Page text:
President Trump does not grasp foreign policy matters as he should. Sometimes, he singles out an enemy—be it North Korea, ISIS, or Iran—for public castigation. At other times, he rotates between Cuba, the mainstream media, former FBI director James Comey, and even Shakespeare (for writing Julius Caesar and then somehow, from the grave, persuading the public theater to run what Trump deems a scandalous version of it). Yet, members of his administration, including secretaries of defense and state, contradict Mr. Trump’s statements. However, Trump's national security adviser, H. R. McMaster, once revered by his troops, lost credibility when he called the story about Trump sharing highly-classified information with Russian officials false.
One of the president's worst foreign policy blunders may be born of political convenience or ignorance. Whatever its cause, it is alarming that the president fixes his sights on the Islamic Republic of Iran. Is the president ready to combat Iran on Saudi Arabia's behalf? Most analysis points in that direction, a dangerous path to say the least! Are the statements issued by the Trump camp about cancelling the 2015 nuclear deal the prelude to a much greater plan such as Iranian regime change? Possibly. Trump's limited knowledge of global affairs, Middle Eastern political dynamics, and the shifting regional balance of power suggest that his pursuing regime change will inevitably unleash unrelenting battles between the Shia (Iran) and Sunni (Saudi Arabia) variants of Islam.
An aside: A majority of Americans are concerned about Mr. Trump’s ability to fathom the danger of his rhetoric. One particular issue looms large: worries over the nuclear football! Similar concerns were raised only few months ago vis-à-vis a preemptive strike against North Korea, which would have resulted in a disastrous outcome.
Sure, nuclear first-strike options are all remote, dystopian possibilities. Indeed, some dim hope for the nuclear agreement with Iran remains. That hope comes from within one of two camps in Trump’s administration. The first camp consists of rational people with common sense, including Secretary of Defense Mattis, who sees value in the nuclear agreement, and Secretary of State Tillerson, who reluctantly acknowledges that Iran has lived up to the agreement. Therein lies the hope. Then there is a second camp: Washington hawks, notably Ezra Cohen-Watnick and Derek Harvey in the National Security Council, who are eager to push the US toward engaging Iran militarily. If I had to name the likeliest catastrophe, it would be the US directly, militarily confronting Iran based on advice from the Washington hawks in that second camp.
Thus far, Mr. Trump himself has not torn up the nuclear agreement with Iran, which he'd vociferously promised during the 2016 presidential campaign he'd do once in office. Perhaps those promises were in fact hollow threats. Maybe Mr. Trump now realizes that empty rhetoric does not cut it in global affairs. But does he understand that the wrong decision on Iran will drag the US into yet another conflict in the Middle East? Could he be mulling over another Iraq-style invasion? I hope not! Because war with Iran would be far more uncertain, far more devastating than war with Iraq. I find it disturbing that Mr. Trump has no clue as to the seismic geopolitical consequences if he were to attack Iran. Justifying everything on the pretext of national interests will morph into endless war. The hidden truth is that if the US launches a war with Iran, it will not be on behalf of America's interests but rather Saudi Arabia’s.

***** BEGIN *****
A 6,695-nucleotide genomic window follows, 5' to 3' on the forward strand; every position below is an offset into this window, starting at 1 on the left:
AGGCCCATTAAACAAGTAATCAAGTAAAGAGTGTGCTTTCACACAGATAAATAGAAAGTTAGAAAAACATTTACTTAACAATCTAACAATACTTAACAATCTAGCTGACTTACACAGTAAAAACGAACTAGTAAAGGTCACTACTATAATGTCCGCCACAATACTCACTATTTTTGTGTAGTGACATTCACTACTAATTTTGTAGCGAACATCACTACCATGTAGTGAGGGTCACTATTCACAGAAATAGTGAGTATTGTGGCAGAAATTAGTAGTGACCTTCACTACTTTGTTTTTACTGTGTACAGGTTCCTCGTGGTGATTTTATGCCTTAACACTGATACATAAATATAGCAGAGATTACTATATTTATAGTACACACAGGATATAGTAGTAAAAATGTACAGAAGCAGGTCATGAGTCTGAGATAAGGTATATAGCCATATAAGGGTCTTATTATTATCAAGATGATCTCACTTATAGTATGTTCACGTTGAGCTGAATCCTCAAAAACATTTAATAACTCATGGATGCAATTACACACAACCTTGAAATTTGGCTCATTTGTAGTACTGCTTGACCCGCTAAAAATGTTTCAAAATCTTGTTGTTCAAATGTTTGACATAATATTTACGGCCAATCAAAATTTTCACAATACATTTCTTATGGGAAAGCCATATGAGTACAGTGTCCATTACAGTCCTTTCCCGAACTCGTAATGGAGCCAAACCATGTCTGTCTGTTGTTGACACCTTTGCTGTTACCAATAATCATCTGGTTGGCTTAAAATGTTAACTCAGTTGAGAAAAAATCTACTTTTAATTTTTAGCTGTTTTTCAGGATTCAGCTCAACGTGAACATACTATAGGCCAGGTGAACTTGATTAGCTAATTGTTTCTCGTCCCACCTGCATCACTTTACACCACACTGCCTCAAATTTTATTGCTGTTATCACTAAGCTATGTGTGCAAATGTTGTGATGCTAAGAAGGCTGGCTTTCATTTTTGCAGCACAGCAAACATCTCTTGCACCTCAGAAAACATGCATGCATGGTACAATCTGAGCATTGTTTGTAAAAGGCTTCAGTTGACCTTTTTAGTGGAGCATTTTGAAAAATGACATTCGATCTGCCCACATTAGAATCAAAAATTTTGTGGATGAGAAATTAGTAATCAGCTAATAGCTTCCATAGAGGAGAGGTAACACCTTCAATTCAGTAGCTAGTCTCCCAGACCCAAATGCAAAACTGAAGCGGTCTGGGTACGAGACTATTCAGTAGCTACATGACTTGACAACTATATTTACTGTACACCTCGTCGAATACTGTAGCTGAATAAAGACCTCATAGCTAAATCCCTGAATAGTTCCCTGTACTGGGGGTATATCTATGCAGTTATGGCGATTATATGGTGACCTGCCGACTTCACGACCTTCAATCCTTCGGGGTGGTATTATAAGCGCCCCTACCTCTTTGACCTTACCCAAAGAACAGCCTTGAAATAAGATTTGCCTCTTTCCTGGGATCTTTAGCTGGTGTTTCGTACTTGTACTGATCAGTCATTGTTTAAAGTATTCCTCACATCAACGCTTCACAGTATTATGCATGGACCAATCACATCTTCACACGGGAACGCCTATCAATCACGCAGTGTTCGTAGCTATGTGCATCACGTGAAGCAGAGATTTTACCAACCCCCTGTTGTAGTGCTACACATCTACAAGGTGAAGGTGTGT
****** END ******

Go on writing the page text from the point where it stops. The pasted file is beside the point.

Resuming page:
The other option Trump conceives of for Iran is regime change. There is precedent for regime change: The Central Intelligence Agency acknowledged its involvement in planning and executing the overthrow of Iranian prime minister Mohammad Mosaddeq, in 1953. As I argue in my forthcoming book, Volatile State: Iran in the Nuclear Age,such an undertaking will validate religious hardliners to argue that what was true of America then is true of America now; the result will be anti-Westernization. The danger I perceive is that those in Washington who advocate a regime change, assuming some foreign entities fully support it, underestimate how the Iranian regime, supported by Russia and China, could react.
It will be interesting to see whether the newly appointed CIA operative Michael D’Andrea (also known as Dark Prince) will pursue the agenda of the National Security Council, mainly that of the hawkish Cohen-Watnick, or stand his ground.
Whatever President Trump decides, he will be utterly mistaken to think that he can control—or even influence—events on the ground in the ever turbulent Middle East. What’s even more worrisome is that Trump's naiveté appears to be leading him on a geopolitical fool's errand: Trump is gamely doing the Saudis' dirty work. Such a policy does not serve America or its national interests, only the Saudis'.
If my memory serves me well, didn’t Mr. Trump say, in 2013, “We will end up going to war with Iran because we have people who don’t know what the hell they are doing. Every single thing that this administration and our president does is a failure”?
I am reminded of Cervantes, of that famous passage in which the pot calls the kettle black.